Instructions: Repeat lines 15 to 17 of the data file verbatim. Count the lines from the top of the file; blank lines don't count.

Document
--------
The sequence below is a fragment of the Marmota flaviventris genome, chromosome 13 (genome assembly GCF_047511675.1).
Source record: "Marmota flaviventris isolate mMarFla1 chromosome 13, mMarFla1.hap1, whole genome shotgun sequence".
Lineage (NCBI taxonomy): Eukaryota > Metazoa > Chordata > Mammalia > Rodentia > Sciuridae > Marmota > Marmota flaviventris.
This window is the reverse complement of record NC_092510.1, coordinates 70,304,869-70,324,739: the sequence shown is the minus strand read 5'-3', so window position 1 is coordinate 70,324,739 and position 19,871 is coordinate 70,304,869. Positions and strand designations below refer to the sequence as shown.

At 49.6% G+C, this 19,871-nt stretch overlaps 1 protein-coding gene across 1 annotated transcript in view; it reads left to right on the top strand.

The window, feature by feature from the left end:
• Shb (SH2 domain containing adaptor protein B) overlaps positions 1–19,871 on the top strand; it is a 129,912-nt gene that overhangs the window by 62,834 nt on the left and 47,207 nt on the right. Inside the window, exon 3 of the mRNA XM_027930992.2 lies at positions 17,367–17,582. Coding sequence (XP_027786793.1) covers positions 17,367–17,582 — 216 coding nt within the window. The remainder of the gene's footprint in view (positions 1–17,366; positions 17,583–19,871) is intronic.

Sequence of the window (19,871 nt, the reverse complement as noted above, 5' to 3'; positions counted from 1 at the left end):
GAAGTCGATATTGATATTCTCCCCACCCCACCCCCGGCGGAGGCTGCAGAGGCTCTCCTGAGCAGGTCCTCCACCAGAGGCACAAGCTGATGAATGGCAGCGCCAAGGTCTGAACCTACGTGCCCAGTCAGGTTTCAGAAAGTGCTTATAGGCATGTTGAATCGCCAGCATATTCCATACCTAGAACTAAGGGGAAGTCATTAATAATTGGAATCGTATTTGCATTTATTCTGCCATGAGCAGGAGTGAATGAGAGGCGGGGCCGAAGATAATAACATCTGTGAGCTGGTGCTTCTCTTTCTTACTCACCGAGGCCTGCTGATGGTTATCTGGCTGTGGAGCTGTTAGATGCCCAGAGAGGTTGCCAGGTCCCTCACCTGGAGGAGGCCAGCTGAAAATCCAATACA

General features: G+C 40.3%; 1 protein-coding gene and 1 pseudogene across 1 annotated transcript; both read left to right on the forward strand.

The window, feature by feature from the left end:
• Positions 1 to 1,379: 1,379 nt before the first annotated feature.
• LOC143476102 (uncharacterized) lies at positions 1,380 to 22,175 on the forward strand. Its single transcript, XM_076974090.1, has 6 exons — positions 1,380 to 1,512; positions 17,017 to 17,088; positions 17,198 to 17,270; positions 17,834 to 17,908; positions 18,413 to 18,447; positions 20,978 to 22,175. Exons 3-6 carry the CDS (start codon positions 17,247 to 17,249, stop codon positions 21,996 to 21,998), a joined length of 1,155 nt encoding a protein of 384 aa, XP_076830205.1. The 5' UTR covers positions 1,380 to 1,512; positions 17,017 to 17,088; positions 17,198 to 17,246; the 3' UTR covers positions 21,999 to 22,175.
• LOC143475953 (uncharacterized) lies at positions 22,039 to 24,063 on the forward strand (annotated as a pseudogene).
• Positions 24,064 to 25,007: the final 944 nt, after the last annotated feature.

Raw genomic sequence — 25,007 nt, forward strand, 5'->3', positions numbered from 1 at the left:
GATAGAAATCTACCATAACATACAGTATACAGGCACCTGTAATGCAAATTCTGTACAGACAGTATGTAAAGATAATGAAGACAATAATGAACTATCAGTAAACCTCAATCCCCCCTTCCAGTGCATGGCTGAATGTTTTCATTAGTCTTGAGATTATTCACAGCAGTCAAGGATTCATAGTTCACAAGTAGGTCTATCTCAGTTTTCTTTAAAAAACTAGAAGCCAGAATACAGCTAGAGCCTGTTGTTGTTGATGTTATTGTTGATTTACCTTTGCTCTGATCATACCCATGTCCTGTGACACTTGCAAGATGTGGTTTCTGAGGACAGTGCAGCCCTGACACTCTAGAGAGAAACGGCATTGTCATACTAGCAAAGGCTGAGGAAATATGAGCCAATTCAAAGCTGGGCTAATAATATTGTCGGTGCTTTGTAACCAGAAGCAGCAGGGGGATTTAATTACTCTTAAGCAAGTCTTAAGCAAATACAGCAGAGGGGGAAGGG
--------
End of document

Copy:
• Positions 24,064 to 25,007: the final 944 nt, after the last annotated feature.

Raw genomic sequence — 25,007 nt, forward strand, 5'->3', positions numbered from 1 at the left:
GATAGAAATCTACCATAACATACAGTATACAGGCACCTGTAATGCAAATTCTGTACAGACAGTATGTAAAGATAATGAAGACAATAATGAACTATCAGTAAACCTCAATCCCCCCTTCCAGTGCATGGCTGAATGTTTTCATTAGTCTTGAGATTATTCACAGCAGTCAAGGATTCATAGTTCACAAGTAGGTCTATCTCAGTTTTCTTTAAAAAACTAGAAGCCAGAATACAGCTAGAGCCTGTTGTTGTTGATGTTATTGTTGATTTACCTTTGCTCTGATCATACCCATGTCCTGTGACACTTGCAAGATGTGGTTTCTGAGGACAGTGCAGCCCTGACACTCTAGAGAGAAACGGCATTGTCATACTAGCAAAGGCTGAGGAAATATGAGCCAATTCAAAGCTGGGCTAATAATATTGTCGGTGCTTTGTAACCAGAAGCAGCAGGGGGATTTAATTACTCTTAAGCAAGTCTTAAGCAAATACAGCAGAGGGGGAAGGG